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Islam and Human Rights

Islam and Human Rights

Explain and comment upon the proposition that there is nothing in Islamic law that contradicts the provisions of the Universal Declaration of Human Rights.

This paper will provide an overview of the Islam and Human Rights debate. It will take into account different interpretations of Islamic law including critically

interrogating the view that Islamic law is a fixed pre-Modern system. It will also discuss selected reform projects and proposals. The paper will engage with the

augments over universalism and relativism. It will reflect on the character of the UNHR.

The paper will
select a Muslim state or territory as an example to be discussed in relationship to the question.
(Saudi Arabia)

Non-compulsory Readings:
Wael Halaq, Shari’a: theory, practice, transformations (Cambridge and New York: Cambridge University Press, 2009).
Mashood A Baderin, International Human Rights and the Islamic Law (Oxford: Oxford University Press, 2003).
Ann Elizabeth Mayer, Islam and Human Rights: Tradition and Politics (Boulder: Westeview Press, 2007, 2013).
Abdullahi Ahmed An-Na’im, Toward an Islamic Reformation: Civil
Liberties, Human Rights and International Law (Cairo: American University in Cairo Press, 1990).
Julie Mertus, The United Nations and Human Rights: A Guide for the New Era (London: Routldege, 2005).
Katerina Delacoura, Islam, Liberalism and Human Rights (London: I.B. Tauris, 2003).

1. The essay in this module has a word limit of 6500-7,000 words. It must be typed, double-paced on one side of A4 paper. Essays must be written with footnotes in the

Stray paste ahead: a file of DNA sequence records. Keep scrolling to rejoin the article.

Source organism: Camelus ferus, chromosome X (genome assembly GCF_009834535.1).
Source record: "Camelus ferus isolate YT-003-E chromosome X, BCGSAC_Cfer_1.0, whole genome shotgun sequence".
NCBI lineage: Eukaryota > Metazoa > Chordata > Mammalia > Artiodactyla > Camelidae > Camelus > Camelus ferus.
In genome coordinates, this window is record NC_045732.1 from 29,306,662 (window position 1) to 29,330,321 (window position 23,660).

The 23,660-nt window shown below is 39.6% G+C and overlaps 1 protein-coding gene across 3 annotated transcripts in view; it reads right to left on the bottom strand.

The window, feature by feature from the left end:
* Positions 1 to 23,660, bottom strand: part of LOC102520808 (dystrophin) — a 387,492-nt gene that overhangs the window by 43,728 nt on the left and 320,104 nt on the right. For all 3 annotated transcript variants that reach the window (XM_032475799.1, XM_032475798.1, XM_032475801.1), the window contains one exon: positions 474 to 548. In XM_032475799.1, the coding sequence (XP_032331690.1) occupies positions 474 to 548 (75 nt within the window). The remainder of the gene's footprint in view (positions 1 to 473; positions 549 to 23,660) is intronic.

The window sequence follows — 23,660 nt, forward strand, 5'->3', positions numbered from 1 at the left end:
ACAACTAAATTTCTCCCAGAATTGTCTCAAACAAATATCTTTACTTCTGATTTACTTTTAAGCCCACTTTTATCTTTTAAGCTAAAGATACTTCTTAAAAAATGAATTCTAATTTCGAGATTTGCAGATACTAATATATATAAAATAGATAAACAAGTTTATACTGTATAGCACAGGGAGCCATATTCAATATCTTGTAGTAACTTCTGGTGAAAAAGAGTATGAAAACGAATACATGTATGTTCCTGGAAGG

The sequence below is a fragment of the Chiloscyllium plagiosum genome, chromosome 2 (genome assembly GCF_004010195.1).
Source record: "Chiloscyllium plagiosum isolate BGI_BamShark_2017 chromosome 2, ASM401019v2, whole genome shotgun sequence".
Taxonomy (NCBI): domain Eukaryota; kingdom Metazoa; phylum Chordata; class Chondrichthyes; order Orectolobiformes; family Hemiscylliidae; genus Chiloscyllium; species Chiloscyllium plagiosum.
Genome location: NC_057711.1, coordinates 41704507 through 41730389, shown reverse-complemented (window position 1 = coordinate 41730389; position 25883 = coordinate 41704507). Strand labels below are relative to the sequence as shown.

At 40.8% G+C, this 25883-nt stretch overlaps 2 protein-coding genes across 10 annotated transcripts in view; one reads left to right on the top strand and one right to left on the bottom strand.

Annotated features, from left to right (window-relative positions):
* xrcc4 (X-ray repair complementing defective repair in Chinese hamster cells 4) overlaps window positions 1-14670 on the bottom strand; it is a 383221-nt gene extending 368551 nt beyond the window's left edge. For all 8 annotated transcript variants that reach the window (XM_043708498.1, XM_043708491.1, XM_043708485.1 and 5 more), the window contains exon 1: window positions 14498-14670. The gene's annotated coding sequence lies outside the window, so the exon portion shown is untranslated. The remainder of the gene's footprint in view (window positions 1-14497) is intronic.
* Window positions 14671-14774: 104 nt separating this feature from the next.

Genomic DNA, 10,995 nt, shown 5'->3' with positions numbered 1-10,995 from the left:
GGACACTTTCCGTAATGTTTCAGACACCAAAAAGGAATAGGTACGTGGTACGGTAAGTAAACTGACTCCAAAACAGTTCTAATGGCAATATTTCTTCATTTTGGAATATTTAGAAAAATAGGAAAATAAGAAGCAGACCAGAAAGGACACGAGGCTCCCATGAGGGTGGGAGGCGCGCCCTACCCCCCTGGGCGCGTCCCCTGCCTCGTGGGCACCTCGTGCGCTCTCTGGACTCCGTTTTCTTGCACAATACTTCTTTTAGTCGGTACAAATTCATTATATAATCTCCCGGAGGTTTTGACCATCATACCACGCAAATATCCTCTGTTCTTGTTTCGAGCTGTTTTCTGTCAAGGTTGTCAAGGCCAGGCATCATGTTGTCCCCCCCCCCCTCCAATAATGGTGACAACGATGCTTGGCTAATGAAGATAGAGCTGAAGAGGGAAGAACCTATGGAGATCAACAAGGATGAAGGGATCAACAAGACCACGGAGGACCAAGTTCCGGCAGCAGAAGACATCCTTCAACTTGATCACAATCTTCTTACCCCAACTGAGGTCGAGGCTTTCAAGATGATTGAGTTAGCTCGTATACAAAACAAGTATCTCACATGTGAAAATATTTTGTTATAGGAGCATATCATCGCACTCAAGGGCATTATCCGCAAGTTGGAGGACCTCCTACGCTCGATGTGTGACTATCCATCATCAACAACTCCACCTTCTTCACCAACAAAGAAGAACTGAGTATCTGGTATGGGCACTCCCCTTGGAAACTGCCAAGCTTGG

citation system explained in this module guide.
2. Essays are a piece of discursive writing where candidates will be expected to demonstrate the ability to write a sustained and systematic piece of original work.

Essays test the ability of candidates to identify appropriate material, to analyse and comment upon the material in order to construct an argument.
3 Essays in Islam and Human Rights offer the candidate the opportunity of engaging with a number of inquiries and investigations such as (a) theoretical issues (b)

doctrinal issues (either in Islamic law and or other jurisdictions) (c) case studies (d) a focus on particular rights (e) historical issues or situations (f) textual

analysis (g) analysis of the work of a particular scholar.
4. Essays must be based on systematic research. This means you will need to carefully record your research so that the results can be cited accurately in the essay.

All quotations must be clearly indicated as it is important to be able to distinguish your own work from the work of others. When using an argument or points that you

have found in your reading again this must be clearly indicated by referring the authors or authors by name in the text and citing them in the footnotes. Essays that

do not include citations will be given the mark of 0%.  The citation system is explained in the LLM Handbook and is reproduced below.
5. Essays that are composed mainly of quotations (even with the correct citations) will fail to obtain any marks as it is not possible to deploy other authors to write

your essay for you.
6. Essays are not acceptable in note form or written in bullet points. Essays require a robust paragraph structure.



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